bureaus use your personal data and crunch the numbers differently, so your score will vary slightly
at each agency. When a lender considers your application for credit, they turn to one (or all) of the
credit agencies for your score, which indicates your reliability as a borrower. Visit your installation
Personal Financial Mangers to get your FICO score before applying/ requesting for any loans. Few
ingredients of your credit score are:

Payment History: Whether you pay your bills on time, including credit cards, student loans,
utility bills, or any other lender or service provider that reports to the big three agencies.
Getting this right is easy: don‟t blow the due date.
Amounts owed: The breakdown of your credit balances, and how they compare to the limits of
what you‟re allowed to take out. If you‟re maxed out, it can hurt.
Years of credit: The age on your accounts. The longer your credit history, the better lenders can
gauge your ability to repay. Unfortunately, the formula knocks young borrowers who don‟t
have an established, detailed credit history.
New credit: How many accounts have you opened recently, and how many lenders have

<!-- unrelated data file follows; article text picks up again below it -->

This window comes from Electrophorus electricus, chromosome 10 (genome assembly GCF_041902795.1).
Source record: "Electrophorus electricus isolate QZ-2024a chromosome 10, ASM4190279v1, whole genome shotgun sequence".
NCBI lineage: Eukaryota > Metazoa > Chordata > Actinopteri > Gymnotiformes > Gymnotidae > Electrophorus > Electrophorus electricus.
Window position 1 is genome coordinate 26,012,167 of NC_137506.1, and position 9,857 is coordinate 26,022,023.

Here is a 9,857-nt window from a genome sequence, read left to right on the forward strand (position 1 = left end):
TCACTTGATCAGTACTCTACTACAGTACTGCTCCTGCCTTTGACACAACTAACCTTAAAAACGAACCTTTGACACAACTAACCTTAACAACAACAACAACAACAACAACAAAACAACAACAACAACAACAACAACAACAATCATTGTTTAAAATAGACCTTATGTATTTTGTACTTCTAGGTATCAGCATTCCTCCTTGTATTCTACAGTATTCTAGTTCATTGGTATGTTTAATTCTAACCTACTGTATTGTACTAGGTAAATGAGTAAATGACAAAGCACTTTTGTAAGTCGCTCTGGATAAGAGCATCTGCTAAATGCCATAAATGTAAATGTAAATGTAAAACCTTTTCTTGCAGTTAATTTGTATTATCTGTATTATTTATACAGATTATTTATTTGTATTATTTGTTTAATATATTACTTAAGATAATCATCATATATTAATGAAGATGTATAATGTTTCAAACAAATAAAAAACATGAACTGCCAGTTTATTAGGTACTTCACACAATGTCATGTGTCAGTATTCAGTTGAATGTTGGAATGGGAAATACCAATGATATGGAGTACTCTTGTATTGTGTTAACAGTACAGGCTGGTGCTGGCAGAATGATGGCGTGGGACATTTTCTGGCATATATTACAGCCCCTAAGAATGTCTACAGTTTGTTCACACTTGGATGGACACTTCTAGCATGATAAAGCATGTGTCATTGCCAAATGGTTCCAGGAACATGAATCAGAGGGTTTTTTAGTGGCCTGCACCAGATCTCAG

inquired about your credit? The more activity, the more it appears you‟re about to go on a debt
Types of credit: The mix of accounts you hold, such as auto loans, credit cards, student loans,
or mortgages.

In general, higher credit scores equate to lower interest rates, meaning less cash you‟ll have to fork
over during the life of a loan. Remember that your credit score is important, but it‟s not the sole
factor in whether you get approved for a loan, credit card, or other forms of credit. Most lenders
also look at your annual income, employment history and other factors.

Page 8
This Week in MC&FP March 25, 2011

Resource links:
Fair Isaac Corp – „FICO ‟ – http://www.fico.com/en/Company/News/Pages/03-10-2009.aspx
Equifax Inc. – http://www.equifax.com
Experian PLC – http://www.experian.com
TransUnion – http://transunion.com

Military OneSource Tip of the Week – Quick Tips for Relocating with Your Pet
When you‟re faced with a PCS move, making arrangements for your pet well in advance well help
you avoid any unwanted surprises. You will need to meet requirements -- and pay fees -- for
documentation, immunization, and import regulations (for overseas installations). The following
tips will help you make the move with your pet safer and easier:

Plan early. Research the pet requirements at your next duty station. Most states require pets to
have an interstate health certificate. Hawaii and some foreign countries have quarantine